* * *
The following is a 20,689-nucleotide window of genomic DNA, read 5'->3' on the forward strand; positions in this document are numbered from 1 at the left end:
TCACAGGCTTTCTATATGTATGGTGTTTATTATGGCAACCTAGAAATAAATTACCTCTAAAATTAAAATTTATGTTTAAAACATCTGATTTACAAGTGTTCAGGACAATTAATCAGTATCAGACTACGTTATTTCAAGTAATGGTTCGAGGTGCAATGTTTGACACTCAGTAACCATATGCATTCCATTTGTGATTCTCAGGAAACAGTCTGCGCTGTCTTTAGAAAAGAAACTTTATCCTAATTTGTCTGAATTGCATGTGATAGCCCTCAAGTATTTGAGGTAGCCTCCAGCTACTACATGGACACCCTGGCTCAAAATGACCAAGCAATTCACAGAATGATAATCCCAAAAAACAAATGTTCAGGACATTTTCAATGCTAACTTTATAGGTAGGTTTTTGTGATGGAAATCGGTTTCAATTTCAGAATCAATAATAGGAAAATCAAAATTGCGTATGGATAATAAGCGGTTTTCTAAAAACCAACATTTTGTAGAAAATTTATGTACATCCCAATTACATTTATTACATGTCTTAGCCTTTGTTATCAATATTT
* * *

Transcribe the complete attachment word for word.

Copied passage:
The following is a 20,689-nucleotide window of genomic DNA, read 5'->3' on the forward strand; positions in this document are numbered from 1 at the left end:
TCACAGGCTTTCTATATGTATGGTGTTTATTATGGCAACCTAGAAATAAATTACCTCTAAAATTAAAATTTATGTTTAAAACATCTGATTTACAAGTGTTCAGGACAATTAATCAGTATCAGACTACGTTATTTCAAGTAATGGTTCGAGGTGCAATGTTTGACACTCAGTAACCATATGCATTCCATTTGTGATTCTCAGGAAACAGTCTGCGCTGTCTTTAGAAAAGAAACTTTATCCTAATTTGTCTGAATTGCATGTGATAGCCCTCAAGTATTTGAGGTAGCCTCCAGCTACTACATGGACACCCTGGCTCAAAATGACCAAGCAATTCACAGAATGATAATCCCAAAAAACAAATGTTCAGGACATTTTCAATGCTAACTTTATAGGTAGGTTTTTGTGATGGAAATCGGTTTCAATTTCAGAATCAATAATAGGAAAATCAAAATTGCGTATGGATAATAAGCGGTTTTCTAAAAACCAACATTTTGTAGAAAATTTATGTACATCCCAATTACATTTATTACATGTCTTAGCCTTTGTTATCAATATTT